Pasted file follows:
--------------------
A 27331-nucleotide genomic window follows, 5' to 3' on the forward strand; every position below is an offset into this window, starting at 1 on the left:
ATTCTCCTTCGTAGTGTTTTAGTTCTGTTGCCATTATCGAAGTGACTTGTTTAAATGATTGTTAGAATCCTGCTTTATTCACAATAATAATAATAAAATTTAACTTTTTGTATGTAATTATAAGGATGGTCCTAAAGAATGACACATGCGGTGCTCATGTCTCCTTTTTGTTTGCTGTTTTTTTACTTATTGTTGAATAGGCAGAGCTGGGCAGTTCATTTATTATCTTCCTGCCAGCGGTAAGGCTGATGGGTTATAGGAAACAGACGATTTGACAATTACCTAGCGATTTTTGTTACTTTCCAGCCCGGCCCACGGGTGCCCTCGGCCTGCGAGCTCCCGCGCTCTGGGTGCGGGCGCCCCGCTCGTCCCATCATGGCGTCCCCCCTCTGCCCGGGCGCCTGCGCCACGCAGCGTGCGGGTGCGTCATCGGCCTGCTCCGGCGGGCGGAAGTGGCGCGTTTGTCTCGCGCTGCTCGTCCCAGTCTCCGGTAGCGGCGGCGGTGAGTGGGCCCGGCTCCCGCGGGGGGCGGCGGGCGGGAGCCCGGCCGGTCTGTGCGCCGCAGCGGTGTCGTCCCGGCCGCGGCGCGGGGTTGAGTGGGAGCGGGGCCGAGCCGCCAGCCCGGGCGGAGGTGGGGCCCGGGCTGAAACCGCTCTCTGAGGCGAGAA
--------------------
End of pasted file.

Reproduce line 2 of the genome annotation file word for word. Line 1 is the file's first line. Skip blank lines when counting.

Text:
ATTCTCCTTCGTAGTGTTTTAGTTCTGTTGCCATTATCGAAGTGACTTGTTTAAATGATTGTTAGAATCCTGCTTTATTCACAATAATAATAATAAAATTTAACTTTTTGTATGTAATTATAAGGATGGTCCTAAAGAATGACACATGCGGTGCTCATGTCTCCTTTTTGTTTGCTGTTTTTTTACTTATTGTTGAATAGGCAGAGCTGGGCAGTTCATTTATTATCTTCCTGCCAGCGGTAAGGCTGATGGGTTATAGGAAACAGACGATTTGACAATTACCTAGCGATTTTTGTTACTTTCCAGCCCGGCCCACGGGTGCCCTCGGCCTGCGAGCTCCCGCGCTCTGGGTGCGGGCGCCCCGCTCGTCCCATCATGGCGTCCCCCCTCTGCCCGGGCGCCTGCGCCACGCAGCGTGCGGGTGCGTCATCGGCCTGCTCCGGCGGGCGGAAGTGGCGCGTTTGTCTCGCGCTGCTCGTCCCAGTCTCCGGTAGCGGCGGCGGTGAGTGGGCCCGGCTCCCGCGGGGGGCGGCGGGCGGGAGCCCGGCCGGTCTGTGCGCCGCAGCGGTGTCGTCCCGGCCGCGGCGCGGGGTTGAGTGGGAGCGGGGCCGAGCCGCCAGCCCGGGCGGAGGTGGGGCCCGGGCTGAAACCGCTCTCTGAGGCGAGAA